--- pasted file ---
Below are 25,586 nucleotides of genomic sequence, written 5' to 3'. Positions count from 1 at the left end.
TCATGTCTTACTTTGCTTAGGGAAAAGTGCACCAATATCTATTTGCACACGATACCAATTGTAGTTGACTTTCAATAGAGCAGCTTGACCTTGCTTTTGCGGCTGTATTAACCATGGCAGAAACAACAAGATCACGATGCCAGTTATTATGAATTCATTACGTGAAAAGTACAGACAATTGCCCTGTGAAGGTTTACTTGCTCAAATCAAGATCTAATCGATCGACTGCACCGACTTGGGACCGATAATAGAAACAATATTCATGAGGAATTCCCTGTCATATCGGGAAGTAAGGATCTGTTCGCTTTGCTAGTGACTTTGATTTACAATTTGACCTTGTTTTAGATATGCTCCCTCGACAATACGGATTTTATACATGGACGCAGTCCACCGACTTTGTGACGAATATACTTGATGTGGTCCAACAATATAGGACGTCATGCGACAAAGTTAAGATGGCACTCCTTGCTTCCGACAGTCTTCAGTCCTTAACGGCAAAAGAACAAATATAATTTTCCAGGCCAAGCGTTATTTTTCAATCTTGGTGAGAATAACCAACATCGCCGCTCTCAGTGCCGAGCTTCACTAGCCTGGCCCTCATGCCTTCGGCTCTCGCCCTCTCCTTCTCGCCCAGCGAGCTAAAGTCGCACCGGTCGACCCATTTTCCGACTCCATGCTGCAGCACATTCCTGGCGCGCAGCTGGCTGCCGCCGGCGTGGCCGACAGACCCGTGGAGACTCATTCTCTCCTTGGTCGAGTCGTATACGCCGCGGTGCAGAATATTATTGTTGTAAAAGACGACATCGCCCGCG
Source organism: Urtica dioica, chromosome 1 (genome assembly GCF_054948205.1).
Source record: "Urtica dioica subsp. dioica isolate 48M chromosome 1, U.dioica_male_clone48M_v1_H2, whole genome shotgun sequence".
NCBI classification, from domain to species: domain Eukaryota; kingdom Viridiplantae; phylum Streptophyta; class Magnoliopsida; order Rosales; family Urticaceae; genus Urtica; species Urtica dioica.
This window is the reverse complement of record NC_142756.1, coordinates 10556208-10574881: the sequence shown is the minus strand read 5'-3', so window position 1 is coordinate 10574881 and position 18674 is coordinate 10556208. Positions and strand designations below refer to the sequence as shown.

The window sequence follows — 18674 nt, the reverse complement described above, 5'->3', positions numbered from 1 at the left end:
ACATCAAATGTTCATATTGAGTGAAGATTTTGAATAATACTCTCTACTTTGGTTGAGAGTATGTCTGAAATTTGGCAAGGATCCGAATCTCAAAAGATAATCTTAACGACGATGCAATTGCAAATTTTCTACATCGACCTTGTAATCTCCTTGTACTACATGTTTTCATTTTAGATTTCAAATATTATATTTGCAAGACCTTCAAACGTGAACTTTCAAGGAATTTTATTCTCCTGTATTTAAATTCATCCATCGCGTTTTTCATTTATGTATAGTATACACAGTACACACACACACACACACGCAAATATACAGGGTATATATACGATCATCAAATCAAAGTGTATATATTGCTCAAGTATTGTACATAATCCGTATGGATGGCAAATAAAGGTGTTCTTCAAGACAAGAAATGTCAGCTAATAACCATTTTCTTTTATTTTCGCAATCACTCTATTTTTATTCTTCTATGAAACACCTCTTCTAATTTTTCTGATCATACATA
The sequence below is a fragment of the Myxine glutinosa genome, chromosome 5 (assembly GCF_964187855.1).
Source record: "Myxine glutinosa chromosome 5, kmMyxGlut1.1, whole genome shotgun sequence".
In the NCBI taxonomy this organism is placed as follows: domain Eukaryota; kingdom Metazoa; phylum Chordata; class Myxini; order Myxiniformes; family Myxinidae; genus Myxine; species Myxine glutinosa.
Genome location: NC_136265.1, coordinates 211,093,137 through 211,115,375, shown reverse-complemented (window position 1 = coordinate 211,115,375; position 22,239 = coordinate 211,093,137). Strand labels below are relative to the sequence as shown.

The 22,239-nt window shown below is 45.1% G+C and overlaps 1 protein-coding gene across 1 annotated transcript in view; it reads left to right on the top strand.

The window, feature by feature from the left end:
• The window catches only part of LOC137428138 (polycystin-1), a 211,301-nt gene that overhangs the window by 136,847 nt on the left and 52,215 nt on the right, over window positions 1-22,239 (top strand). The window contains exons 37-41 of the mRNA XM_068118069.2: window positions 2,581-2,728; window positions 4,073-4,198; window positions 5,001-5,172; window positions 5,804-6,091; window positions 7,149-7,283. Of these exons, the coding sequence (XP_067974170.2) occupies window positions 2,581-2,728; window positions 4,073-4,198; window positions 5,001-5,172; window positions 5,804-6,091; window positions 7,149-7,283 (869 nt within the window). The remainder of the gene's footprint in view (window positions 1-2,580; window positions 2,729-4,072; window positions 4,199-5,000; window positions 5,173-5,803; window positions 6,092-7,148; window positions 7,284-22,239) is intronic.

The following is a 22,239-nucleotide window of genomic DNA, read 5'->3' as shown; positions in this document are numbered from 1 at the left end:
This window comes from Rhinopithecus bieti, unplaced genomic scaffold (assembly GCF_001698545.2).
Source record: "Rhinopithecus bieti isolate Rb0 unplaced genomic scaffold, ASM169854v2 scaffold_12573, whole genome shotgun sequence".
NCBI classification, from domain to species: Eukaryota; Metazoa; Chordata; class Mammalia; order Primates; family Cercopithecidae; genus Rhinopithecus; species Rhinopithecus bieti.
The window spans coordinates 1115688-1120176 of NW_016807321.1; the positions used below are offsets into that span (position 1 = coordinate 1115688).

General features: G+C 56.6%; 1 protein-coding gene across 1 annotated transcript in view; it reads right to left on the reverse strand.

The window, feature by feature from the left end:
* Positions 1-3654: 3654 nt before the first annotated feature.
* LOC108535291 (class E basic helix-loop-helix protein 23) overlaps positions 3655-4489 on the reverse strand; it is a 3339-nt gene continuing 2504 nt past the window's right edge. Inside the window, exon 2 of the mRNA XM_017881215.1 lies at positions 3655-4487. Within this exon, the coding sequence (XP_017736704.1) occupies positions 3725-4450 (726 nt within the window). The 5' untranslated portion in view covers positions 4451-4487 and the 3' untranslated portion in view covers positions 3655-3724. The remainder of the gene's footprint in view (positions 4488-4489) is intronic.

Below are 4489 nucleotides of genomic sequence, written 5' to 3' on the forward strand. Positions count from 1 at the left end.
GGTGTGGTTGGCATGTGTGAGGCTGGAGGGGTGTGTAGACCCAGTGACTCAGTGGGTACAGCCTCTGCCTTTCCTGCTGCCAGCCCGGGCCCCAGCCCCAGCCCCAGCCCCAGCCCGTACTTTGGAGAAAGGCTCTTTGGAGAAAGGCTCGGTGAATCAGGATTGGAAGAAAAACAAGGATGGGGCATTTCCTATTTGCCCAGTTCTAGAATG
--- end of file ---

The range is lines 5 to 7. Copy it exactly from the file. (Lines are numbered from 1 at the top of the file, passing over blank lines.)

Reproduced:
NCBI classification, from domain to species: domain Eukaryota; kingdom Viridiplantae; phylum Streptophyta; class Magnoliopsida; order Rosales; family Urticaceae; genus Urtica; species Urtica dioica.
This window is the reverse complement of record NC_142756.1, coordinates 10556208-10574881: the sequence shown is the minus strand read 5'-3', so window position 1 is coordinate 10574881 and position 18674 is coordinate 10556208. Positions and strand designations below refer to the sequence as shown.

The window sequence follows — 18674 nt, the reverse complement described above, 5'->3', positions numbered from 1 at the left end: